International Relocations: Corporate Concerns

The global relocation market continues to grow, with a forecast increase in size and value of 2.91% during the next five years.


Organisations are keen to enjoy the benefits of international relocations, such as:

  • Cost savings, via productivity and potential tax savings
  • Skills transfer, avoiding lengthy and costly local recruitment
  • Consistency of practises and branding
  • Seizing of new opportunities
  • Employee retention and development

There are, however, key concerns often raised by corporate clients. It’s important to recognise and address these issues as soon as possible during the relocation process.

Three Business Concerns About Corporate Relocation

  1. Rising Transportation Costs

Two elements directly impact transportation costs: fuel and space.

Diesel prices reach a staggering 199.09p per litre in June 2022. Heavily influenced by the war in Ukraine, this all-time peak in cost has resulted in increased road haulage prices.

Consumer demand for goods couldn’t be met during the pandemic as there were global restrictions on the movement of products and people. As the world re-opened, the backlog of orders meant that demand outstripped supply regarding container space. This affected lots of everyday items, such as computer chips for new cars and technology. The industry is still recovering. The scarcity of space has driven up shipping costs. As an example, prices on major east to west trade routes rose by 80% year on year, according to Drewry’s composite World Container Index. The difficulty in securing space impacts the transportation of international assignees’ household goods.

The BTR Response: Our team works closely with our trusted network of partners across the globe to ensure the most cost-effective routes are secured for our clients.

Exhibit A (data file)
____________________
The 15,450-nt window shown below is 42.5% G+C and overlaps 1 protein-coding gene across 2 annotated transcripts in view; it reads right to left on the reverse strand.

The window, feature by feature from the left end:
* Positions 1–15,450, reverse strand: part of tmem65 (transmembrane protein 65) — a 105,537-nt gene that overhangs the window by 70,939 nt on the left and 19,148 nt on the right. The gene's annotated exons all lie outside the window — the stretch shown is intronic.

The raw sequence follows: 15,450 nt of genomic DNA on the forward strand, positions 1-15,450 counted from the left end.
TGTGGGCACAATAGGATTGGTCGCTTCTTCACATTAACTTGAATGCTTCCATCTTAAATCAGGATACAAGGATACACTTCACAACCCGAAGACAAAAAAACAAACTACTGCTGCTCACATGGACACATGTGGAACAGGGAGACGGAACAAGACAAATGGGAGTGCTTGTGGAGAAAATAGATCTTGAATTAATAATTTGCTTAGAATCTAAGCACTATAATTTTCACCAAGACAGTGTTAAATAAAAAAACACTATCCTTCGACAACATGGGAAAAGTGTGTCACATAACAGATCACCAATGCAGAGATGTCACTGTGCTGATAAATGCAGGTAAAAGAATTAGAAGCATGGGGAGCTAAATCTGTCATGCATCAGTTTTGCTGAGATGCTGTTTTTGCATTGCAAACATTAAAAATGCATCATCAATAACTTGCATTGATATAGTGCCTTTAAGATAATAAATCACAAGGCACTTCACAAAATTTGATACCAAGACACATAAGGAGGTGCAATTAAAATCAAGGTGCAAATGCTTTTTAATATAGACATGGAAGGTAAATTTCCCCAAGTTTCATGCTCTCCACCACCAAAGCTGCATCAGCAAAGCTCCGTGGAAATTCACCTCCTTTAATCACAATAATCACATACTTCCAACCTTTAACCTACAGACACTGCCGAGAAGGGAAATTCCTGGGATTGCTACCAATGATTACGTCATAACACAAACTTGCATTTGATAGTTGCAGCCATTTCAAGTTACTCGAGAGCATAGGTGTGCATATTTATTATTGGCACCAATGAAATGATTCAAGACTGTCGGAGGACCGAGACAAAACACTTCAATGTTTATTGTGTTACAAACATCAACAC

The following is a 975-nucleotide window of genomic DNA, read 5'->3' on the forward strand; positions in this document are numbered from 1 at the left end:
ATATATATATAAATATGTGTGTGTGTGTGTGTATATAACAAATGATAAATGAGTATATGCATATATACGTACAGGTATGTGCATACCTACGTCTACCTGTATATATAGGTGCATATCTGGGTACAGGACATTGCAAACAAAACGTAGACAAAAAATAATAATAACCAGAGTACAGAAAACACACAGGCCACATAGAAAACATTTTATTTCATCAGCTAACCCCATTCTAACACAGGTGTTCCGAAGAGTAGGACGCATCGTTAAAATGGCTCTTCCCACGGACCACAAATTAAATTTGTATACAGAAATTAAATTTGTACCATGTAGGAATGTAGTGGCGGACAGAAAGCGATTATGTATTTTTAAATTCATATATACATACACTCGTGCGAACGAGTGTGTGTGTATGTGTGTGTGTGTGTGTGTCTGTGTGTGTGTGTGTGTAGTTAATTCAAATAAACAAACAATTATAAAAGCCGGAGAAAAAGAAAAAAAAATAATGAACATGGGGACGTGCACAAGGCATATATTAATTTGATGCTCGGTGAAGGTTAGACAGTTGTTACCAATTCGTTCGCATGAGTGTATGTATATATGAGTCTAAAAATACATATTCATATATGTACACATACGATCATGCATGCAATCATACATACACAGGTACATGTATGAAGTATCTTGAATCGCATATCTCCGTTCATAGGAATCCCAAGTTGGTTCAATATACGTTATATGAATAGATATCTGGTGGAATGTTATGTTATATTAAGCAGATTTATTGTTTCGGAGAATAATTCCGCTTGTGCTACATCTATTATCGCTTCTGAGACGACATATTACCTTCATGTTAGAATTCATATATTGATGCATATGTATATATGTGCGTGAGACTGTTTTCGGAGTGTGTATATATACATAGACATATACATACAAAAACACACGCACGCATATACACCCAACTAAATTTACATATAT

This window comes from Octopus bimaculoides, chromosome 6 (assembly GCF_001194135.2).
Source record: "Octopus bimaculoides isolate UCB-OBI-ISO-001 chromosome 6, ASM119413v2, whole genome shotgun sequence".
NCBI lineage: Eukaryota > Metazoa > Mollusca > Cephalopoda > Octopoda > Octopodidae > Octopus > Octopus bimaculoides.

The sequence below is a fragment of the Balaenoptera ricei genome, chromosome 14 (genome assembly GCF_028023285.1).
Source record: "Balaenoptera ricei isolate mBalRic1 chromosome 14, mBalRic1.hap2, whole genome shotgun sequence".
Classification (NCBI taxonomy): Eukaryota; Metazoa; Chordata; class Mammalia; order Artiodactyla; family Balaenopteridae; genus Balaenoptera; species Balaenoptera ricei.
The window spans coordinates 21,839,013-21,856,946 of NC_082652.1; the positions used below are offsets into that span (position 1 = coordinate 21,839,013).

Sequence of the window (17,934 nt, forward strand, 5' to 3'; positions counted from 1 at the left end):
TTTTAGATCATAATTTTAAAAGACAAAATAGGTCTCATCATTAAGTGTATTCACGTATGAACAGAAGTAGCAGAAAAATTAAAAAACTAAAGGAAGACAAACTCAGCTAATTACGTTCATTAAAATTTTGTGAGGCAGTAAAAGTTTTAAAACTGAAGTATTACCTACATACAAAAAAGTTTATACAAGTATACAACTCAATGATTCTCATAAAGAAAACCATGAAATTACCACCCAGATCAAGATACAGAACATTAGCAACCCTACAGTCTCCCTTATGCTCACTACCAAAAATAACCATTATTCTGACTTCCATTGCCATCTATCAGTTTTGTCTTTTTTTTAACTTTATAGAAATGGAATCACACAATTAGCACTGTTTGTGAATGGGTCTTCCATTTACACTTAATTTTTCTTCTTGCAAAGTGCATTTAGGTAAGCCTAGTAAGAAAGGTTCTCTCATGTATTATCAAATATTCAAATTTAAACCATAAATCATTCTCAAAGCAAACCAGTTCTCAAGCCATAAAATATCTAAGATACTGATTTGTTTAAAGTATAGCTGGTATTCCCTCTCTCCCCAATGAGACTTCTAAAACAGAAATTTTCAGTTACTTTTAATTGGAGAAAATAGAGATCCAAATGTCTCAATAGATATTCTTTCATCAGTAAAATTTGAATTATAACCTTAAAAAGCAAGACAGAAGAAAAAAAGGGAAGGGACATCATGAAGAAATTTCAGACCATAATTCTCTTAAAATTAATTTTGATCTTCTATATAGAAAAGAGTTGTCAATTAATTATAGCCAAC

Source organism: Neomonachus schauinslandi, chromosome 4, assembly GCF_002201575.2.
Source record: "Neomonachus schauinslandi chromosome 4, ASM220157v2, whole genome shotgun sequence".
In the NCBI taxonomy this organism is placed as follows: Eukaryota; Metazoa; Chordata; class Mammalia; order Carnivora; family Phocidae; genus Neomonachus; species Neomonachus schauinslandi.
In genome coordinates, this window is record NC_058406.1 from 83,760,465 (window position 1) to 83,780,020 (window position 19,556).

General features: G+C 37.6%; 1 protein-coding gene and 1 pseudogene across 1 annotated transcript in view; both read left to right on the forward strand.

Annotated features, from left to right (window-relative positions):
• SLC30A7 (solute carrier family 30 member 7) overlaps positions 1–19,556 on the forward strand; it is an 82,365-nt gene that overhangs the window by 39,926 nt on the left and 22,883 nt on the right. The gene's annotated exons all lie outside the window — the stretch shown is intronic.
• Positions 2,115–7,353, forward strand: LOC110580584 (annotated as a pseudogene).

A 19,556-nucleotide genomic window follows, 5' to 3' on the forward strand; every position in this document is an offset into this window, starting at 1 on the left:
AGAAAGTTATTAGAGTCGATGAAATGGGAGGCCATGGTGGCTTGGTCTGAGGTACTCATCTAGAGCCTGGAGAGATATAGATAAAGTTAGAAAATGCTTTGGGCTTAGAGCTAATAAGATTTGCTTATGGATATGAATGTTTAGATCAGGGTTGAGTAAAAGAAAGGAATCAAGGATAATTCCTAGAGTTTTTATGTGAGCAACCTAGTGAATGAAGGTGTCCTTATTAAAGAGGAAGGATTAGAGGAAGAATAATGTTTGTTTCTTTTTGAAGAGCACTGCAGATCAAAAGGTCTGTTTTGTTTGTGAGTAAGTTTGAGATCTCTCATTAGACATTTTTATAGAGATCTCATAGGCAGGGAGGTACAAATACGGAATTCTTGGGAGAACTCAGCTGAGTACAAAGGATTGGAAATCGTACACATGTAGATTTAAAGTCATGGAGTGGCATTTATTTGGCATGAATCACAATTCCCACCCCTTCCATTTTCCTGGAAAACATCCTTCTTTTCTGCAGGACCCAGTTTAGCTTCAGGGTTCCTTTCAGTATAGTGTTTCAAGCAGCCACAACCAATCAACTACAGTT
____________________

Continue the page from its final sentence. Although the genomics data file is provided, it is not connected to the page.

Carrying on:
1. Delays

Supply chain disruption reached an all-time high during 2021 – 2022. UNCTAD reports containers typically spend 20% longer in the system (dwell time) for door-to-door transactions. (United Nations Conference on Trade and Development.) Currently, 70% of ships are running behind schedule and hindered by port disruption. (30% of container ships were delayed prior to the pandemic.) Industrial action has contributed to delays in some ports. This means that the timescale for implementing international relocations must be adjusted accordingly.

The BTR Response: Our network of contacts ensures we are fully informed of expected timescales for relocation routes. We keep our clients and assignees fully informed. If necessary, we explore alternative solutions and present these to clients.


  1. Environment, Social and Governance (ESG)

Many clients want to work with organisations who are proactive about ESG, demonstrating that it positively impacts their businesses. By actively requiring ESG measures from suppliers and partners, as well as internally, organisations can directly influence issues such as pollution, CO2 output and waste. Corporate clients are keen to ensure international relocation processes contribute to ESG requirements.

The BTR Response: We are conscious that our industry traditionally has a high impact on the environment. We work hard to ensure that our own processes – and those of our partners – are as sustainable as possible, adding value to international relocations. This is an ongoing business priority for BTR.


“It is essential that corporate clients achieve the best possible value and service when relocating employees,” says Sarah Huntridge of BTR international. “It is natural to have concerns, especially in today’s fast-moving world. We believe in open communication to explain the issues involved and offer solutions wherever possible.”

Do you have concerns about your talent mobility programme?

Would you like to explore alternative solutions for your international relocations?

Talk to the friendly experts at BTR International. Enjoy bespoke advice without obligation to allay your concerns and find the best way forward.

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